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India, Pakistan have to solve Kashmir bilaterally: Polish Deputy Foreign Minister to WION

Deputy Foreign Minister of Poland Marcin Przydacz Photograph:( WION )

WION New Delhi Sep 12, 2019, 03.03 PM (IST) Written By: Sidhant Sibal

Deputy Foreign Minister of Poland Marcin Przydacz visited India in the first direct flight that will connect capitals of Poland and India i.e Warsaw and New Delhi directly after a gap of 25 years. He spoke to our diplomatic correspondent Sidhant Sibal on how the direct flight will improve people to people connectivity, Bollywood and ongoing India-Pakistan tensions. 

WION: How will the direct flight benefit the people of India and Poland?

Marcin Przydacz: There will be a greater impact on the relations between Poland and India, not only politically but also economically when it comes to tourism. Polish people are very interested in India, they have more and more money. This is not the first direct flight between Poland and Asia. There have been direct flights between China, Japan and Singapore. Very very important for tourist and also for businessmen. 

WION:  Is trade value between India-Poland far below its potential?

Marcin Przydacz: It is far below potential but not that bad. Our trade is $ 3 billion, so it is not that bad but we can do much more. We are interested also in what you can offer to Poland. We can discuss high tech, fin-tech, agriculture products and also cultural products. Bollywood is more and more popular in Poland. There were a couple of films that were done in Warsaw, our capital. That is also a possibility for further cooperation.

WION: India's External Affairs Minister S Jaishankar visited your country last month, how will it increase the political engagement?

Marcin Przydacz: That was a very important visit. The last visit of Indian foreign minister was 30 years ago. EAM visit was very important and has taken our relations at a higher level. He had a good talk with our deputy Prime minister and I really hope the result of this visit will take us to a higher level. We are working on a presidential visit. Our president will have a chance to visit very soon, that is why I am here for political dialogue at a higher level. 

WION: Your take on the ongoing India-Pakistan tensions?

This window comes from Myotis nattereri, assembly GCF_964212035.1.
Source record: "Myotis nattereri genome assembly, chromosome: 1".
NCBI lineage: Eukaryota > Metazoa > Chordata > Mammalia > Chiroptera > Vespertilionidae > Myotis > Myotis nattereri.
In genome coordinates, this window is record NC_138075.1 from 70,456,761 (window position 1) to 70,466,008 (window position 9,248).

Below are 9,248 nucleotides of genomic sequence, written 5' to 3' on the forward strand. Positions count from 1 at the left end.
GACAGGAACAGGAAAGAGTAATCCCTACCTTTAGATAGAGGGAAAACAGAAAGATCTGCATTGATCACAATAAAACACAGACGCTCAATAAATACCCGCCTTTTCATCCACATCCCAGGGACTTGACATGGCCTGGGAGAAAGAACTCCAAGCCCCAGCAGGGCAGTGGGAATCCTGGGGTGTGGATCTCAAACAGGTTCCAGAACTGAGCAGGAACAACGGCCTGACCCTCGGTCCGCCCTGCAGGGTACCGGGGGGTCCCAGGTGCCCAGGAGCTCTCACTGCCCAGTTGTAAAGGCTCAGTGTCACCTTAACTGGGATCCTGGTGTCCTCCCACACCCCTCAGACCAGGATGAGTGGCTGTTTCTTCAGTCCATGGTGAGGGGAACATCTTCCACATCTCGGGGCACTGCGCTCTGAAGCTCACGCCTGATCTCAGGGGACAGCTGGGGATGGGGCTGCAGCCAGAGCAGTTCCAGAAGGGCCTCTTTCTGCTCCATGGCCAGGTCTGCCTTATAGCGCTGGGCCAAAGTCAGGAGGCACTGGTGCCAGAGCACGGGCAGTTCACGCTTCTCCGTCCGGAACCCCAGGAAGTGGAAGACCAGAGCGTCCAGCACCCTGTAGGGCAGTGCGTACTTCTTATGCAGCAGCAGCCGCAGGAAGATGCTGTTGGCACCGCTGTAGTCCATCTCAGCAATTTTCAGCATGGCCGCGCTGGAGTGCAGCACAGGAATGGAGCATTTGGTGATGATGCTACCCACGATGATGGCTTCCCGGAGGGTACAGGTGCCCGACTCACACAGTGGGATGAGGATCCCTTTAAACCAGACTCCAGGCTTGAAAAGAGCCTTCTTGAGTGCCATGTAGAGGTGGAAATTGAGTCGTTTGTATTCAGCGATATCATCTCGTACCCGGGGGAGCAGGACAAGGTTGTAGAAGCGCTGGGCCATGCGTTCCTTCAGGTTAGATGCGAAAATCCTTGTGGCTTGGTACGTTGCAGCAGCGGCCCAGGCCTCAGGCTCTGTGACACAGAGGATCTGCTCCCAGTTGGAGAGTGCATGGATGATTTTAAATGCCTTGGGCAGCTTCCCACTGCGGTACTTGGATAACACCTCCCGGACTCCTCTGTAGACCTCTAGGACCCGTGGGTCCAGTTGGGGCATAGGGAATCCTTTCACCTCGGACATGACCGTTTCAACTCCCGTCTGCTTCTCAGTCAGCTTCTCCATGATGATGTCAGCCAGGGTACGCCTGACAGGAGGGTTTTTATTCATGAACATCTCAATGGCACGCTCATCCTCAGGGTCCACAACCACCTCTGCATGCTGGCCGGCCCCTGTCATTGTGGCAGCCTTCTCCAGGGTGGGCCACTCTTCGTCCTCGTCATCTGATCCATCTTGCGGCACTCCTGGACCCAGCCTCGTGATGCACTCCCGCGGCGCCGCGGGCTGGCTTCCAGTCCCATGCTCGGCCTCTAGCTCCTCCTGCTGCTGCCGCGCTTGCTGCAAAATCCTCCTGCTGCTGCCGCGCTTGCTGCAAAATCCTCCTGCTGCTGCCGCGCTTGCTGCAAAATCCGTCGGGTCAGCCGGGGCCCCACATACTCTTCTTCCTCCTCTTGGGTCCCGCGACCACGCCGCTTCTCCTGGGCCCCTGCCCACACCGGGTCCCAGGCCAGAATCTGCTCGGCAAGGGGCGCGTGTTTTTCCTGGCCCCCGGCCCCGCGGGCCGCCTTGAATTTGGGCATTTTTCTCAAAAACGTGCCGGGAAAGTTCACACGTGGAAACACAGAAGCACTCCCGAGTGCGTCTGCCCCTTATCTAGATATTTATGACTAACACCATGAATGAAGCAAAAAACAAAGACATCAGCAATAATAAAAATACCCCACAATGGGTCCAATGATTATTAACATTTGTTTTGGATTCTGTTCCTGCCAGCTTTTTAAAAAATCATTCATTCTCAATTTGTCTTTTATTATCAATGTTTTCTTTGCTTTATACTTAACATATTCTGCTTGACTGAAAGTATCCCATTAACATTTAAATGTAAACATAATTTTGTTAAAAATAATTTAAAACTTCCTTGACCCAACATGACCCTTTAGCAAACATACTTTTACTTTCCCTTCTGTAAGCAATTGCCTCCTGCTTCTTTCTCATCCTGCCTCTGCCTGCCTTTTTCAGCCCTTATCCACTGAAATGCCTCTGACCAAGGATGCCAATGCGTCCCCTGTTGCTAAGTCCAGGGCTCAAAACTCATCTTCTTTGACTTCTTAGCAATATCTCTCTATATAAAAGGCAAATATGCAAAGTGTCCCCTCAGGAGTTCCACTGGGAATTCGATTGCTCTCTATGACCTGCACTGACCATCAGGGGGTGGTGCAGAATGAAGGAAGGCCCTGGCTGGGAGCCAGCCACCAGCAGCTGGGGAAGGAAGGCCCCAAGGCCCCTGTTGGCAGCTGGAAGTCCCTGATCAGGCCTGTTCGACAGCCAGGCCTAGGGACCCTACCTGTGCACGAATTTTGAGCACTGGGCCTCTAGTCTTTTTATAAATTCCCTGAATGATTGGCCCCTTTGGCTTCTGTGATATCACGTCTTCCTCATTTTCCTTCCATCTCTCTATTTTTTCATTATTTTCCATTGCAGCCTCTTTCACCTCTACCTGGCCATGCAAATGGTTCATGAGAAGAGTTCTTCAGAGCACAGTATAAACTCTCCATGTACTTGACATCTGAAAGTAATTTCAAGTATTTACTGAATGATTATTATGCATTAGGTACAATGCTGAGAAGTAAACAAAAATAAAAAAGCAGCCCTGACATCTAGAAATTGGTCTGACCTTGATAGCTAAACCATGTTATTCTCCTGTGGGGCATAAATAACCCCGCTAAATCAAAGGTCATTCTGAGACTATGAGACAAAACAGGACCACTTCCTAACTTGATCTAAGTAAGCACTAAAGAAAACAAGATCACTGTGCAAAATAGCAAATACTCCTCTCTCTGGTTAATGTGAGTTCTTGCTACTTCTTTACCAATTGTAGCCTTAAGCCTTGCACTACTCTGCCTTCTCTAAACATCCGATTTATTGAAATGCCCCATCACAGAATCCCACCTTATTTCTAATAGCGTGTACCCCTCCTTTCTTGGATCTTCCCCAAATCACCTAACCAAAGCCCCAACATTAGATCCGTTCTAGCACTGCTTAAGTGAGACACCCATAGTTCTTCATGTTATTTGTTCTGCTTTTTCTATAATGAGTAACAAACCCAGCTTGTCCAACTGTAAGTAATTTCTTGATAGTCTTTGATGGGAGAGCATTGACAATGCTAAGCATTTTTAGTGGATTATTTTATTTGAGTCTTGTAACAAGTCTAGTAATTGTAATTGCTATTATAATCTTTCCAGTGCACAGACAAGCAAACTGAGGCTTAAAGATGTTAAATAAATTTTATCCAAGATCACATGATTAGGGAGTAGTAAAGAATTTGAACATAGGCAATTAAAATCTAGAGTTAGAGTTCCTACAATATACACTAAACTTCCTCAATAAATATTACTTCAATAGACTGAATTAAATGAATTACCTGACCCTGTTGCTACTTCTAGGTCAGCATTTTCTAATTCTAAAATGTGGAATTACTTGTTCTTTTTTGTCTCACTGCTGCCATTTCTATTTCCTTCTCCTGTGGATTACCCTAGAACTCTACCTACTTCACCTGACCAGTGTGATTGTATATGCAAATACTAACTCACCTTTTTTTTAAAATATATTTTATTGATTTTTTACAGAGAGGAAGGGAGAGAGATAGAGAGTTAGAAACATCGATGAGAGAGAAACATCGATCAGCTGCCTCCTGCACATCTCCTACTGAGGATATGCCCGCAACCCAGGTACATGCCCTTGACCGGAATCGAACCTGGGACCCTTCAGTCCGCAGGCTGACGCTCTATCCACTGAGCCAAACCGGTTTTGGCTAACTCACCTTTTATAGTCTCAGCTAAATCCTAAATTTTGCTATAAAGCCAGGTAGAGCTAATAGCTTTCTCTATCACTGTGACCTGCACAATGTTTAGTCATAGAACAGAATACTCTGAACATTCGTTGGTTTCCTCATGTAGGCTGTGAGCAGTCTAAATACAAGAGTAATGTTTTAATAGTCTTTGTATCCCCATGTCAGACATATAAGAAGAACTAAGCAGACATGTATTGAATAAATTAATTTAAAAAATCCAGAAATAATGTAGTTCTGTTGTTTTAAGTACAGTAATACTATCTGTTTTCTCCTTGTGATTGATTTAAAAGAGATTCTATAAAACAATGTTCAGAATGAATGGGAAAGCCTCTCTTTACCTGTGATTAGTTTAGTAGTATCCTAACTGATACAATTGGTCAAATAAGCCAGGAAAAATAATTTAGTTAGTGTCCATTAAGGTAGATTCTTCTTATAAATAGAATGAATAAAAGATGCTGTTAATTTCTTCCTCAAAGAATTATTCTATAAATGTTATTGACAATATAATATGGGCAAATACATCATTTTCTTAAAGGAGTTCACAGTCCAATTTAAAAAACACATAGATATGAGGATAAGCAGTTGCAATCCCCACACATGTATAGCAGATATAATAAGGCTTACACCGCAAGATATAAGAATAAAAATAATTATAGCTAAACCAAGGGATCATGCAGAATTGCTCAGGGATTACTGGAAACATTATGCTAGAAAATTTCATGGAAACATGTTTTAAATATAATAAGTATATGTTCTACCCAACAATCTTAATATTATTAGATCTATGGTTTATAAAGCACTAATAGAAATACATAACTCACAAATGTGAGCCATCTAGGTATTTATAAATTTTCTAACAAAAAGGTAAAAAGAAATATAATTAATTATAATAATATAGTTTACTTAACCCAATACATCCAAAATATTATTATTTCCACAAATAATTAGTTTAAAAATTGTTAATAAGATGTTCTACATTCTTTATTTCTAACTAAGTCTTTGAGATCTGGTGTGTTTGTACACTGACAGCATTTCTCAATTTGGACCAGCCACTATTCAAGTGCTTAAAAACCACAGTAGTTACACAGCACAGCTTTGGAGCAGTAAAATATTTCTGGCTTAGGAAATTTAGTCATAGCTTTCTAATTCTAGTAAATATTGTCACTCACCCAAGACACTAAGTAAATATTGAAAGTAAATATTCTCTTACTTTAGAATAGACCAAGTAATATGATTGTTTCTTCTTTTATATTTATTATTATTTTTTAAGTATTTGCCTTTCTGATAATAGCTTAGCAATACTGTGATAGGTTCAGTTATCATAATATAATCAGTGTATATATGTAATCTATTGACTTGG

Marcin Przydacz: Well those tensions between India and Pakistan as a result of a change in status for the erstwhile state of Jammu and Kashmir is a big concern for the whole international family. We as a non-permanent member of the United Nations Security Council are also the concern of the situation. We are for a peaceful resolution, for dialogue and we like EU think, it will have to solve bilaterally, you have to discuss and find a way on how to solve the situation.

WION: You will visit Kolhapur in Maharashtra, a city that hosted many Polish refugees during World War 2 as Nazis attacked Poland.

Marcin Przydacz: Our friendly ties are deeply rooted in history and good foundation of ties are based on generosity by Indian society during World War 2, when your people invited our refugees who were forcibly taken to Siberia, Russia and were able to escape but they didn't have the chance to go back home, so they came to India and they were hosted here. In Gujarat and Maharashtra, there were camps for 5000 Polish people. Generosity by our society is still remembered in Poland. I don't know if it is remembered here in India and that is why we are opening a museum on how Indian society helped Polish refugees, many of them are 90 years old.

WION: How do you see US President calling off talks with Taliban and developments in Afghanistan?

Marcin Przydacz: Being a non-permanent member of UNSC we are concerned on the situation in Afghanistan. Our troops are there, we are in Afghanistan for the last couple of years and we would love to see Afghanistan as a peaceful and prosperous country because then its crucial for security and stability of the whole region starting from India but it has impact on the situation in Europe.
 

Story highlights

Deputy Foreign Minister of Poland Marcin Przydacz visited India in the first direct flight that will connect capitals of Poland and India i.e Warsaw and New Delhi directly after a gap of 25 years. He spoke to our diplomatic correspondent Sidhant Sibal on how the direct flight will improve people to people connectivity, Bollywood and ongoing India-Pakistan tensions